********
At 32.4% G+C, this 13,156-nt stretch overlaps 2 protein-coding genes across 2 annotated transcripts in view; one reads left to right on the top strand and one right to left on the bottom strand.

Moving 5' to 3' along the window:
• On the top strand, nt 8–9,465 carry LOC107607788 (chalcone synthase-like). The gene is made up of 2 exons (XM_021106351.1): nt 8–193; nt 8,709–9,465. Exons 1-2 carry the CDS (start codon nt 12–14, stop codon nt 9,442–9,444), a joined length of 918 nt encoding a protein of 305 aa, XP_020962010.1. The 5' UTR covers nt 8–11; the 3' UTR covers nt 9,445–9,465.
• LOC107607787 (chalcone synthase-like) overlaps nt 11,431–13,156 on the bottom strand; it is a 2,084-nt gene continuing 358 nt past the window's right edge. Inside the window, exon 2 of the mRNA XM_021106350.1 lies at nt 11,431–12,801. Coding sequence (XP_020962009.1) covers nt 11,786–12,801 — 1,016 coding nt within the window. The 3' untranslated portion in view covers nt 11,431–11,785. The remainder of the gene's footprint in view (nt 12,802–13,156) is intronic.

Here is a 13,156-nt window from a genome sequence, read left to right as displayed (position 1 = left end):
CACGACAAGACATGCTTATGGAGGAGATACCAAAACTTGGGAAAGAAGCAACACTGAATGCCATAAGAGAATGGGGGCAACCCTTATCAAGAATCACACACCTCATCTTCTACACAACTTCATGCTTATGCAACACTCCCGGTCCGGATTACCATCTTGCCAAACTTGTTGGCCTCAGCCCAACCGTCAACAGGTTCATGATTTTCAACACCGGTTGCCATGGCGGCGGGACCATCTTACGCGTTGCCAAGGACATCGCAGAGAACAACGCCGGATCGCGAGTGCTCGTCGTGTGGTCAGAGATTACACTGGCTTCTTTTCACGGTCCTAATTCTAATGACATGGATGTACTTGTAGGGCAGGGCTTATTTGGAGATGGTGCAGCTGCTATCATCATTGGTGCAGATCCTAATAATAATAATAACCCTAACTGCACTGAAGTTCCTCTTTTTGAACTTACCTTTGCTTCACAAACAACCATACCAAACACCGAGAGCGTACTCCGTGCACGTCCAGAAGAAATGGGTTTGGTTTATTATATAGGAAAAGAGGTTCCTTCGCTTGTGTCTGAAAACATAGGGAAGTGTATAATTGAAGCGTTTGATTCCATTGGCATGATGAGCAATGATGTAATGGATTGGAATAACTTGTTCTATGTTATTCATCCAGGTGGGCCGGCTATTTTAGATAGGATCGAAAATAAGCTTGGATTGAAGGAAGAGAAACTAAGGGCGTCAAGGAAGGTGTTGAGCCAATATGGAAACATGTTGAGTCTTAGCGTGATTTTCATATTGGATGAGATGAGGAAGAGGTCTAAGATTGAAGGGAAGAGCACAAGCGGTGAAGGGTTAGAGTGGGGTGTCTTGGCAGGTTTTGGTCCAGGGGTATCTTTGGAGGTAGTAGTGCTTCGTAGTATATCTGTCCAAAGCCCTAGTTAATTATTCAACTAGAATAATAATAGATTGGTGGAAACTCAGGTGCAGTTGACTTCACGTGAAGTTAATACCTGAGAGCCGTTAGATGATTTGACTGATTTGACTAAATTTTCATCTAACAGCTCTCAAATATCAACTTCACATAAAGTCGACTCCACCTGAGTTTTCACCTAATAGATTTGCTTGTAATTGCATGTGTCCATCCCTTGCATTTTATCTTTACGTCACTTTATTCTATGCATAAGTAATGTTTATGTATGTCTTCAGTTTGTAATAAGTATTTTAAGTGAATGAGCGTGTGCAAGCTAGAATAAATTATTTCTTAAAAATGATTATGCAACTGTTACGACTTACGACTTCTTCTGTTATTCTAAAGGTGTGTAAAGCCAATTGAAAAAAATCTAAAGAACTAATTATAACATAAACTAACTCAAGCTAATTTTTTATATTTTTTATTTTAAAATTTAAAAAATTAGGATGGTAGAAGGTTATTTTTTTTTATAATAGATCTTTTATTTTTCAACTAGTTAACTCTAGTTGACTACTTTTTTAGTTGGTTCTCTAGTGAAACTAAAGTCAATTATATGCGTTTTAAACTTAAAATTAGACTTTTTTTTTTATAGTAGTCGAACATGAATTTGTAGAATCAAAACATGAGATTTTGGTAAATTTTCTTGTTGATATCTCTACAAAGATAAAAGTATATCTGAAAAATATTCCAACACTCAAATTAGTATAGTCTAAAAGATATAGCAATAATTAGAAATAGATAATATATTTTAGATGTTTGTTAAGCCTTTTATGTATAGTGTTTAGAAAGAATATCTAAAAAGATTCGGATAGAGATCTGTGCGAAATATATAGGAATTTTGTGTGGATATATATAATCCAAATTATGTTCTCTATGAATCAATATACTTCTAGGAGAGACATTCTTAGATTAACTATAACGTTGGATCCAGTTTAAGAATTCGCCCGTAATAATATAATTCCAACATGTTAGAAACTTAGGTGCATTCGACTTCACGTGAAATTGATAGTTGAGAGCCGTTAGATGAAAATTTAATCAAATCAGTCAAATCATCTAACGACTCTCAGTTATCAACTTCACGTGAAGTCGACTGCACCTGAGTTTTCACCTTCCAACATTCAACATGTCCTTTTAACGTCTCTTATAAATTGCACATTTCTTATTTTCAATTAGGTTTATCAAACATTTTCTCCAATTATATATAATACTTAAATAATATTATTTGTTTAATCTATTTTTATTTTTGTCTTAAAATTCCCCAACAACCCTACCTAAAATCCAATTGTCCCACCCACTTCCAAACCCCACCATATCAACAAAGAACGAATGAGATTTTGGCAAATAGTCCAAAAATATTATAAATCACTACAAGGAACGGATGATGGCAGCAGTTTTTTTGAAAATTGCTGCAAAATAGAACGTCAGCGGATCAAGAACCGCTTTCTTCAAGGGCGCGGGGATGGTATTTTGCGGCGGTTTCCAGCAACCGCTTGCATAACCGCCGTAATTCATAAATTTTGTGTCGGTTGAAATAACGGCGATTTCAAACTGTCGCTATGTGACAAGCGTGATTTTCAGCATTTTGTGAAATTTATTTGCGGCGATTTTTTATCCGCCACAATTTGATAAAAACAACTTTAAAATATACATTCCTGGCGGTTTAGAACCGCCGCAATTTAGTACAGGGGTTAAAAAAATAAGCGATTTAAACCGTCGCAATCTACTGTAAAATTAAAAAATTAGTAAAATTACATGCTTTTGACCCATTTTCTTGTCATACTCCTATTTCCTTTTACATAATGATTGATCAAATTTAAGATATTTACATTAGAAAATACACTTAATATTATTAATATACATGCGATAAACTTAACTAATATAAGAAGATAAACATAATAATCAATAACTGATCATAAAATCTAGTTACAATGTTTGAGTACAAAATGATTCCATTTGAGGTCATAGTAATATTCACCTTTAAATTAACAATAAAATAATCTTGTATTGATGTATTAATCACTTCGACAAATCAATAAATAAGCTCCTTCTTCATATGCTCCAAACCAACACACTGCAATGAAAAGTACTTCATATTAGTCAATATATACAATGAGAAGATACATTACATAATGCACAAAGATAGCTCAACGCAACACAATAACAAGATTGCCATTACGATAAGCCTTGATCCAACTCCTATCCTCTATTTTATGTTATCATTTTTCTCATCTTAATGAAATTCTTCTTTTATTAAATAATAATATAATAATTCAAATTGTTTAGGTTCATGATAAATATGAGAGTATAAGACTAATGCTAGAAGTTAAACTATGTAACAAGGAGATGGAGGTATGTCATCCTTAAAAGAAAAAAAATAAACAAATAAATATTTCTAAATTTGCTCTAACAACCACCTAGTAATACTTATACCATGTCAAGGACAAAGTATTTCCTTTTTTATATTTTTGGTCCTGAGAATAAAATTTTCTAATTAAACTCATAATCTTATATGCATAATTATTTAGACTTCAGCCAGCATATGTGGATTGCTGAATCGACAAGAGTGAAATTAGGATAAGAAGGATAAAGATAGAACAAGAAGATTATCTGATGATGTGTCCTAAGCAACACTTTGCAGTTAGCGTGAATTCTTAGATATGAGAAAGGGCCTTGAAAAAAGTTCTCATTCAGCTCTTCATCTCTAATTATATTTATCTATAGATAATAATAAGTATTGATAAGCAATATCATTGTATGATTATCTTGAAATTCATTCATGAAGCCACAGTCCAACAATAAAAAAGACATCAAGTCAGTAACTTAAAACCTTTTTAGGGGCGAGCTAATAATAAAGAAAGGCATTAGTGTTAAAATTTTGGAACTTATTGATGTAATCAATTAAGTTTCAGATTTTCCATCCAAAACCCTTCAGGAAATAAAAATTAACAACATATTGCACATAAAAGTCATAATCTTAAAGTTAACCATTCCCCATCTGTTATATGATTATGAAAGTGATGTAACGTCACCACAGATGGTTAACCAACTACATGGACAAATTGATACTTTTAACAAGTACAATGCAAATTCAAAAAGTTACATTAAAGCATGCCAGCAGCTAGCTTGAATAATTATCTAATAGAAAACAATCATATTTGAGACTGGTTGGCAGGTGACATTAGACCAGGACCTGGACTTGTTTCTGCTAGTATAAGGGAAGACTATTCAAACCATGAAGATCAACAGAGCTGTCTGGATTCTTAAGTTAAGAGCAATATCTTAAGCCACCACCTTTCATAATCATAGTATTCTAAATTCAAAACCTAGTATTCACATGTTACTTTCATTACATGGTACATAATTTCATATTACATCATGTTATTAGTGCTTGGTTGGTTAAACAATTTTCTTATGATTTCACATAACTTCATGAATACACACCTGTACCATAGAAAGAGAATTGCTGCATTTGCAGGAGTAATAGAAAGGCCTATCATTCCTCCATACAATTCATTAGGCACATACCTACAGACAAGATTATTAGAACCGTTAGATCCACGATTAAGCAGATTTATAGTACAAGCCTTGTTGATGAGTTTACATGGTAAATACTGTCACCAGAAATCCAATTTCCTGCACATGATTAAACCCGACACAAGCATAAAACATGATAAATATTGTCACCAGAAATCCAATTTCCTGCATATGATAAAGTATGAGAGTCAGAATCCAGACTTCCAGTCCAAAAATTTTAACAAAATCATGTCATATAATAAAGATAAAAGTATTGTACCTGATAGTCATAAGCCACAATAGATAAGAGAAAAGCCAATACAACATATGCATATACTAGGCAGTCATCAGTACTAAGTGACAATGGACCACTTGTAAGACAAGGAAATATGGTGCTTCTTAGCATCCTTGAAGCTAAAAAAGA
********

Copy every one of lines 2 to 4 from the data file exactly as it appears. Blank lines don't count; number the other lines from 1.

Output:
Moving 5' to 3' along the window:
• On the top strand, nt 8–9,465 carry LOC107607788 (chalcone synthase-like). The gene is made up of 2 exons (XM_021106351.1): nt 8–193; nt 8,709–9,465. Exons 1-2 carry the CDS (start codon nt 12–14, stop codon nt 9,442–9,444), a joined length of 918 nt encoding a protein of 305 aa, XP_020962010.1. The 5' UTR covers nt 8–11; the 3' UTR covers nt 9,445–9,465.
• LOC107607787 (chalcone synthase-like) overlaps nt 11,431–13,156 on the bottom strand; it is a 2,084-nt gene continuing 358 nt past the window's right edge. Inside the window, exon 2 of the mRNA XM_021106350.1 lies at nt 11,431–12,801. Coding sequence (XP_020962009.1) covers nt 11,786–12,801 — 1,016 coding nt within the window. The 3' untranslated portion in view covers nt 11,431–11,785. The remainder of the gene's footprint in view (nt 12,802–13,156) is intronic.